The Commish Online                                                                                
New York's Never Ending Tragedy
November 12, 2003
by William K. Wolfrum

Watching The New York Knicks play is somewhat akin to a rectal examination. Going in you’re pretty sure it’s going to be uncomfortable, and by the end you’re sobbing uncontrollably, feeling emasculated and in need of a hug.

Aspiring for mediocrity is not a very New York kind of thing, but year in and year out, that’s exactly what the Knicks have done.

While other teams have taken the risk of rebuilding their roster, the Knicks patch theirs up, putting them in the solid position to win between 32 and 40 games every year and narrowly miss the playoffs.

At 2-5 thus far this season, the Knicks are a mess. Against Cleveland, they made a group of dunk-happy teenagers look like defensive stalwarts.

We played scared (on defense)," Chaney told the New Jersey Star-Ledger. "We respected their athleticism too much and didn't get into guys. It showed a lack of trust, teamwise.”

The Knicks’ offense consists primarily of getting the ball to Allan Houston at any part of the court and having him fire up a jumpshot.

When this works, good things can happen, like New York’s stunning 114-111 victory over Sacramento with Houston scoring 39. When it doesn’t work, it’s a tedious 94-80 loss to the Cavs, with Houston going 9-of-25 from the field.

The problem all along, however, has been a weird reluctance by the team’s management to retool. GM Scott Layden has made moves designed to keep his team vaguely competitive, with no real thought for the future.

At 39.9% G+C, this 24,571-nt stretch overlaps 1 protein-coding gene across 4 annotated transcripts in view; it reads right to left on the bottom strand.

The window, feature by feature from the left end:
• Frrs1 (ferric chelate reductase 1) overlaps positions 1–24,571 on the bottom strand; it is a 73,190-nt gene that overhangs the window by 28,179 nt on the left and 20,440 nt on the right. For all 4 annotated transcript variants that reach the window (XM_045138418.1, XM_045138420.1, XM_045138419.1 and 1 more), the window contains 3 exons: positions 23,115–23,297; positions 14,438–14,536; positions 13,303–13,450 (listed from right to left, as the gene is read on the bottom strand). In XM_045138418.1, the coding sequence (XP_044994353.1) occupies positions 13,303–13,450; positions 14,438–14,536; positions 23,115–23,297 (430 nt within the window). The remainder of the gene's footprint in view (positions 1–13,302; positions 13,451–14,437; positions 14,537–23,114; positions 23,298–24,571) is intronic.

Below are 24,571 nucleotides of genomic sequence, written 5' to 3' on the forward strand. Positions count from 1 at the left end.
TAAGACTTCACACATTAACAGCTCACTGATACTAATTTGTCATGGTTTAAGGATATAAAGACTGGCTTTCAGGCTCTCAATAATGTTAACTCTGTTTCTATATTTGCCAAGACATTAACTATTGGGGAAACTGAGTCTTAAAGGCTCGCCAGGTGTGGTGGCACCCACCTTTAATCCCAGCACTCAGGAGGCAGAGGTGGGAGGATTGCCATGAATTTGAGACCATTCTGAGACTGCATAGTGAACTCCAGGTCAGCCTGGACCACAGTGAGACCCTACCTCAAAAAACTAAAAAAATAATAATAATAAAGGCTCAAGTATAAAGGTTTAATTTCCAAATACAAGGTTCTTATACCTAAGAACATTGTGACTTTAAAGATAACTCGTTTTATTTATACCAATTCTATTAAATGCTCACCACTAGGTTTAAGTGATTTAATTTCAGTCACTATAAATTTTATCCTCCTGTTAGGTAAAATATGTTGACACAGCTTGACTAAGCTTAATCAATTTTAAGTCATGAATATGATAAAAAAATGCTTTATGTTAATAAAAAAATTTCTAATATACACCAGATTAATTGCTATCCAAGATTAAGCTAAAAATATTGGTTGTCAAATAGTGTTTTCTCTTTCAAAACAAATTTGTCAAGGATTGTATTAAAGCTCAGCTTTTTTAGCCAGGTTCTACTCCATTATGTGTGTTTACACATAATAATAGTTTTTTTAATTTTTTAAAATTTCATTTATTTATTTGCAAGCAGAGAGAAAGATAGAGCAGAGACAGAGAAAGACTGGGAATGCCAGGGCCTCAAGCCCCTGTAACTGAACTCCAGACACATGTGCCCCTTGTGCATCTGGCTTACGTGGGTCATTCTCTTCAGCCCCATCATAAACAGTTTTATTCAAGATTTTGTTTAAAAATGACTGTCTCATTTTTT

In the past few seasons, we’ve seen major shake-ups by Cleveland, Denver, Utah, Memphis and even the Clippers. The long run effect of those maneuvers is still questionable, but at least they realized they sucked.

The Knicks, for whatever reason, don’t think they suck. They stick to their guns of ineptitude. This off-season was a perfect example. The Knicks basically traded Latrell Sprewell straight up for Keith Van Horne. Then they signed an aging, slowly forgetting-each-of-the-nine-or-so-languages-he-knew Dikembe Mutombo.

These moves were applauded by most NBA executives, who believed that Van Horne and Mutombo had passed away years ago.

Getting a No. 9 pick in the NBA Draft is usually a good thing, but the Knicks, in an inspiring show of will, defied that theory. They took Michael Sweetney of Georgetown. OK, guys, get over the whole Georgetown thing already.

Do the names Clarence Witherspoon, Kurt Thomas and Othella Harrington ring a bell? They should; they are the exact same player as Sweetney. So now the Knicks have four slow, average power forwards on their roster.

Sweetney, thus far has defied all expectations, of course. He’s averaging 0.3 points per game, putting him on pace to break Kareem’s career scoring record on November 28, 4362. He’s also pulled down three offensive rebounds, and you can read that any way you choose.

The Knicks enjoy making those sort of draft picks it seems. The four No. 1 picks they had prior to Sweetney were Frank Williams, Donnell Harvey, John Thomas and John Wallace. Now there’s a starting five.

Antonio McDyess should be back on the floor in a couple weeks, then right back off four games later clutching his (pick one) knee/groin/head/shoulder/toe/eyelashes. For this, the Knicks will likely give him a six-year, $85-million extension.

That is the heart of the Knicks’ problems. They pay everyone a fortune and never have a cent to spare when actual worthwhile free-agents come around. Think Kobe would be interested in playing in New York next year? Possibly, but he plays the same position as Houston, and as Sprewell found out, the Knicks just can’t have that.

So, Knick fans are stuck again with a team that excites no one, scores when Houston does and seems to be playing out the string after only seven games. One positive thing for New York fans, however: point guard and religious zealot Charlie Ward is guaranteed a place in heaven for having to be a part of this team.

William K. Wolfrum is a freelance writer in Southern California.  You can reach him at